So let's consider how that affects the expansion of $\Pr[\forall x. \pi_0(x) \ne \pi_1(x)]$, first by examining the case of two distinct inputs $x \ne \xi$, and expanding with the chain rule:

\begin{align*} \Pr&[\pi_0(x) \ne \pi_1(x), \pi_0(\xi) \ne \pi_1(\xi)] \\ &= \Pr[\pi_0(x) \ne \pi_1(x) \given \pi_0(\xi) \ne \pi_1(\xi)] \cdot \Pr[\pi_0(\xi) \ne \pi_1(\xi)]. \end{align*}

For the case of $f_i$, by independence of $f_i(x)$ and $f_i(\xi)$ we reduced this to

\begin{align*} \Pr[f_0(x) \ne f_1(x)] \cdot \Pr[f_0(\xi) \ne f_1(\xi)] = (1 - 2^{-128}) \cdot (1 - 2^{-128}). \end{align*}

How do the left-hand factors compare? We can expand the permutation case by Bayes' rule:

\begin{align*} \Pr&[\pi_0(x) \ne \pi_1(x) \given \pi_0(\xi) \ne \pi_1(\xi)] \\ &= 1 - \Pr[\pi_0(x) = \pi_1(x) \given \pi_0(\xi) \ne \pi_1(\xi)] \\ &= 1 - \Pr[\pi_0(x) = \pi_1(x)] \frac{\Pr[\pi_0(\xi) \ne \pi_1(\xi) \given \pi_0(x) = \pi_1(x)]} {\Pr[\pi_0(\xi) \ne \pi_1(\xi)]} \\ &= 1 - \Pr[\pi_0(x) = \pi_1(x)] \frac{1 - \Pr[\pi_0(\xi) = \pi_1(\xi) \given \pi_0(x) = \pi_1(x)]} {1 - \Pr[\pi_0(\xi) = \pi_1(\xi)]} \\ &= 1 - 2^{-128} \frac{1 - 1/(2^{128} - 1)}{1 - 1/2^{128}}. \end{align*}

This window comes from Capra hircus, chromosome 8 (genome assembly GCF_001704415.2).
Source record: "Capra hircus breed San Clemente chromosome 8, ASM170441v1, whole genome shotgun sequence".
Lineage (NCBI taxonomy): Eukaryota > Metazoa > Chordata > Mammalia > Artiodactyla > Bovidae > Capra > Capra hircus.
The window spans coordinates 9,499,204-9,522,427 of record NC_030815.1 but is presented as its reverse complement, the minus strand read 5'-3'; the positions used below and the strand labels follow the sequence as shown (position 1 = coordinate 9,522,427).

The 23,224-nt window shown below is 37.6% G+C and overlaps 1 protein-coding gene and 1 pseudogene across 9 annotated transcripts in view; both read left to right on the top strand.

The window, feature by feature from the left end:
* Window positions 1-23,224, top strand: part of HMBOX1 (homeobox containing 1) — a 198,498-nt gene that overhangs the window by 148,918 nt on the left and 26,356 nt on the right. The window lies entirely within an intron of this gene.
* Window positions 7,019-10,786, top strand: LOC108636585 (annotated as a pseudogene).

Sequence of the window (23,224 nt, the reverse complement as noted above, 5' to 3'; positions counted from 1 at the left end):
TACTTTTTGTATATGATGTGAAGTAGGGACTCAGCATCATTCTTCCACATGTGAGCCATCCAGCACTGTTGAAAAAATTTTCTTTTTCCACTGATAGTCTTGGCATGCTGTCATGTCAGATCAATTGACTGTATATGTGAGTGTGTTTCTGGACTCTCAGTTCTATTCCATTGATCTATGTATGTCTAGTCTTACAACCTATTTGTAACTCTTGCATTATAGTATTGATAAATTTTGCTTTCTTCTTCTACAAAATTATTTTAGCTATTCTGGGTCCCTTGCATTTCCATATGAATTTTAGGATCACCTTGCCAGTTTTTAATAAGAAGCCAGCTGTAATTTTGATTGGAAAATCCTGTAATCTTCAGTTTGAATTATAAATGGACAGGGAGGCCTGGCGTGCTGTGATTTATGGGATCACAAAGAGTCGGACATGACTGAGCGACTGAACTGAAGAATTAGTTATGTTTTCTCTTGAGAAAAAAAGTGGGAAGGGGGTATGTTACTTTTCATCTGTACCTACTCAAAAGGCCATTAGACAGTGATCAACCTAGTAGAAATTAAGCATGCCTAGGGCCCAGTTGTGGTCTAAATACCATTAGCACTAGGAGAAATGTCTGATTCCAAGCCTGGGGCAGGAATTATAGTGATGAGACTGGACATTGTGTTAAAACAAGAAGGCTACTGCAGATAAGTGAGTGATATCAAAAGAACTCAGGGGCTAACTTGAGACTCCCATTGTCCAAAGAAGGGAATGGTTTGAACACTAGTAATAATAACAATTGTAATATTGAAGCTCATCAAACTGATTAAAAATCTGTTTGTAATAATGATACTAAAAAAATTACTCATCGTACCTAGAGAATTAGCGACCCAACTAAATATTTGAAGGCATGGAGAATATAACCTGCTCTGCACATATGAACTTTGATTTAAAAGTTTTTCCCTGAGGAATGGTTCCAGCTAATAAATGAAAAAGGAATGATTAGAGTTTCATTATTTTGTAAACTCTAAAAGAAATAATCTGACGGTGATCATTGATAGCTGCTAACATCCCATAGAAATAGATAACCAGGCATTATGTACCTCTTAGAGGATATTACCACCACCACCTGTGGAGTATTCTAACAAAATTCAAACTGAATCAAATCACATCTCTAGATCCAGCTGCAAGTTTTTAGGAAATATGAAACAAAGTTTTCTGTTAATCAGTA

The quantity $1/(2^{128} - 1)$ arises because if $\pi_0(x) = \pi_1(x)$, the common value is excluded from the possible values of $\pi_0(\xi)$ and $\pi_1(\xi)$.

Thus, $$\Pr[\pi_0(x) \ne \pi_1(x) \given \pi_0(\xi) \ne \pi_1(\xi)] > \Pr[f_0(x) \ne f_1(x)],$$ from which we can conclude that $$\Pr[\forall x. \pi_0(x) \ne \pi_1(x)] > \Pr[\forall x. f_0(x) \ne f_1(x)].$$ This further means that $$\Pr[\exists x. \pi_0(x) = \pi_1(x)] < \Pr[\exists x. f_0(x) = f_1(x)],$$ so there's less than about a 63% chance that any pair of permutations chosen uniformly at random agree on any plaintext.